PS4 essentials: does it overheat?

The first time I heard my PS4 fans kick into overdrive it was more than a little troubling (not to mention annoying). Those familiar with laptops and other fan cooled electronics know that, most of the time, things are kept to a quiet whir.

But sometimes, especially for those with older PS4’s, it can seem like your console is taking off from a runway. The noise can be so loud that you may even question whether the PS4 can overheat to the point of damage.

The short of it?

PlayStation 4 consoles do have the potential to overheat, but you probably won’t have to worry about such a scenario in most cases (and with certain precautions taken). Thousands of hours of testing and most likely millions spent (research and development) by Sony’s have taken the console to its limits before ever shipping to consumers.

Why PS4 consoles have the potential to overheat

Most consumer electronics that use fan based cooling can overheat. It’s rare in most circumstances, but it’s just the nature of the beast.

Manufacturers employ effective cooling techniques and thermal throttling to mitigate this. Even still, there are worst case scenarios. A PS4 is most likely to overheat when being played, but it’s also theoretically possible in rest mode given the right conditions.

Some of the top reasons why your PS4 can overheat include:

  • Extreme dust build up
  • High ambient temperatures and humidity
  • Poor ventilation spaces
  • Thermal paste issues

Each of these are killers of keeping cool, and it’s worth staying on top of them to avoid overheating issues (and prolong the longevity of your console in general).

How to prevent the PS4 from overheating

The first thing you’ll want to be mindful of is dust build up around your PS4. I like to periodically clean the surrounding area to avoid excessive build up in the intake and exhaust areas of the console.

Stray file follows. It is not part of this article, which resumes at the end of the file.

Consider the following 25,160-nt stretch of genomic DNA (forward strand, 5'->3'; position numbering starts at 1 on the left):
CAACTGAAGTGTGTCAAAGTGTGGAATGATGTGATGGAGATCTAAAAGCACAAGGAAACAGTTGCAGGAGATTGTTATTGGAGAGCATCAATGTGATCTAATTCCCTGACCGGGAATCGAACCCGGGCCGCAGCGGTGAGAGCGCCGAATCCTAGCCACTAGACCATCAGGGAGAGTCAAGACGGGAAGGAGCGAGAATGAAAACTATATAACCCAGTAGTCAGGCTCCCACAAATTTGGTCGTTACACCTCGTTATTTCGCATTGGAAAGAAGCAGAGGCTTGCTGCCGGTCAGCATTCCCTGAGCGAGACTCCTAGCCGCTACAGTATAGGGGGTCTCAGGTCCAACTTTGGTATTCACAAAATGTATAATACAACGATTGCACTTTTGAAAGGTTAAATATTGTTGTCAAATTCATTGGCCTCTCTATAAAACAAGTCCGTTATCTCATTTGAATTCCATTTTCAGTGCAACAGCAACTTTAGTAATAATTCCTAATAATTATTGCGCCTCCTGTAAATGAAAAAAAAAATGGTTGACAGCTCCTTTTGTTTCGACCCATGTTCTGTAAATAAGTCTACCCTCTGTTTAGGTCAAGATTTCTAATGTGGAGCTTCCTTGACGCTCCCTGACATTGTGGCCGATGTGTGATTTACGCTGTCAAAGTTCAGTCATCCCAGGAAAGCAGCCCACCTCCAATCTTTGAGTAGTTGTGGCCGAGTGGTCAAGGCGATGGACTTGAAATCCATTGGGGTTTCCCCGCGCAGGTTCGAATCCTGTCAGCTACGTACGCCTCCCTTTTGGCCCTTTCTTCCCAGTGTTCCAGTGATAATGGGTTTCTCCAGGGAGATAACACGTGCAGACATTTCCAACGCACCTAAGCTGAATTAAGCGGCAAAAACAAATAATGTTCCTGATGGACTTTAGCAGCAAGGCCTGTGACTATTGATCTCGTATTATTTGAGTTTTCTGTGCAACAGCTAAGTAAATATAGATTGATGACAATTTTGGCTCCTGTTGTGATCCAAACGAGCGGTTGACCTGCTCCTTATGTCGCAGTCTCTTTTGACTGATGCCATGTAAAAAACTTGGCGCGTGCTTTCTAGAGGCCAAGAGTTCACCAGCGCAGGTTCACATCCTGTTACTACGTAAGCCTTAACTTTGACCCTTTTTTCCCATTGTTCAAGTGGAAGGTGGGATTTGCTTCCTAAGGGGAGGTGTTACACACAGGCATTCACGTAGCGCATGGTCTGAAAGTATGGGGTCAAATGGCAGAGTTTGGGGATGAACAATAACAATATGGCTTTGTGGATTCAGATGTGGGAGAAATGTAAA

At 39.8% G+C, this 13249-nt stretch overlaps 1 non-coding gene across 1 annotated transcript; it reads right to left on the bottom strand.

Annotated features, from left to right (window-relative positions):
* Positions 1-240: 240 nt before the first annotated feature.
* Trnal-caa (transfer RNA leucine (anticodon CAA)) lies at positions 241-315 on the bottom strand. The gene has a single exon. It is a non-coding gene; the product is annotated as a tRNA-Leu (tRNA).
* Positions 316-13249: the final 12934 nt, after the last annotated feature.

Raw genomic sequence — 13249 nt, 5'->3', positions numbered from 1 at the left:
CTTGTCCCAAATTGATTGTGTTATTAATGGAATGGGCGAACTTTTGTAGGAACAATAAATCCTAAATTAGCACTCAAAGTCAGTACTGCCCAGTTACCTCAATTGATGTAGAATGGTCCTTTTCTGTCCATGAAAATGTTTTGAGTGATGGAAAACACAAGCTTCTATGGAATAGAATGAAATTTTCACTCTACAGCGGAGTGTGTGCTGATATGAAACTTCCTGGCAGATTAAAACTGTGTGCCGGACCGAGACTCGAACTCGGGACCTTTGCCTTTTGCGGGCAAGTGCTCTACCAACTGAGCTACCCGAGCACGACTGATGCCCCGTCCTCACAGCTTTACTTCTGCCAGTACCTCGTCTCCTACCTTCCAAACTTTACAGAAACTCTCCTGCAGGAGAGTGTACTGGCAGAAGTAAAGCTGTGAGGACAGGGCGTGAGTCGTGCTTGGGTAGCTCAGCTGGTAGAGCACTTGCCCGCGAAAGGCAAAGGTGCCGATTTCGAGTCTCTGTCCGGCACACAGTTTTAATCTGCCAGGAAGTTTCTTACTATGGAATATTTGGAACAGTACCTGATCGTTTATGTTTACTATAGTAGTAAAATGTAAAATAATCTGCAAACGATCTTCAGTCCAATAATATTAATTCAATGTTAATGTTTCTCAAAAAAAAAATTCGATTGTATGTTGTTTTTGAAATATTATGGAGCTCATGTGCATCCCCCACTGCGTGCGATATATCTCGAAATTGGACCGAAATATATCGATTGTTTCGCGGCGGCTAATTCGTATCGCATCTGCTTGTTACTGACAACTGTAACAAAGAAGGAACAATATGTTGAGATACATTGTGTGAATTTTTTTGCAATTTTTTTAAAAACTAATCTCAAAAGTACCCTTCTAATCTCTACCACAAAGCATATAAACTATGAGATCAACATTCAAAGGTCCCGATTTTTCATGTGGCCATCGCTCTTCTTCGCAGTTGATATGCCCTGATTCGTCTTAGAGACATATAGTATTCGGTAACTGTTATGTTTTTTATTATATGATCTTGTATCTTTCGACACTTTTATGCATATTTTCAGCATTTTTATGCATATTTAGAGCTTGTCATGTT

Another big mistake people make is cramming their console into a small space. The PS4 is far from the monstrosity that is the PS5, but it still needs plenty of room for ventilation. Aesthetics aside, keeping your PS4 out in the open is one of the best moves you can make.

Ambient temperature and humidity is trickier to deal with.

Those living in harsher heat or excessive humidity (such as in the tropics) should ideally try to use air conditioning when possible.

The ideal range of operating temperatures is between 0° and 70° C for most consumer electronics

Heat is the killer of electronics, but combined with high humidity lies the potential for corrosion and failure over time.

Keeping your playing space relatively cool and free of moisture is a safe bet for everyone.

Cooler temperatures are not only good for keeping noise levels down, but also lengthening the lifespan of your console.

When heat is more than an annoyance

I’ve played enough PS4 to know that the fans can be infuriating when you’re trying to sink into an experience. It was more common with my original PS4, but has also popped up on the Slim.

It’s shrill, obnoxious, and simply gets in the way of a good play session.

But when the heat really gets to be an issue – something truly worth worrying about – is when a certain symptoms pop up.

A big one to watch out for is graphical artifacting that persists when your system is cooled and you’ve tried multiple HDMI cables.

Artifacting is a fancy way of saying, “the graphics look all kinds of messed up”.

Keep in mind that you can run into this when your HDMI cable isn’t fully inserted. I ran into this recently with my Acer Nitro 5 laptop outputting to my Sony Bravia.

Obviously, a console that refuses to turn on or shuts off despite ideal ambient temperatures is also cause for concern.

Similar to HDMI issues, this can also be caused by a power cord not being fully plugged in.

In summary

The PS4, like most consumer electronics, can overheat.

Is it something to worry about?

For most of us, no. So long as you keep your room at a sane temperature, dust, and place your console in a properly ventilated area, you should be good to go.

I’ve easily put over 1000 hours into my PS4 Slim and have yet to run into any issues concerning overheating (and I run into hot and humid summers). Sony ensured that these consoles could take quite a beating.

But as with most things, there will be exceptions. Some live in exceptionally hot climates. Others might draw a bad hand with a PS4 that, for whatever reason, can’t put up with heat as well. Work the odds in your favor and you’ll only ever have to deal with loud fan noises (which, admittedly, can be quite annoying).

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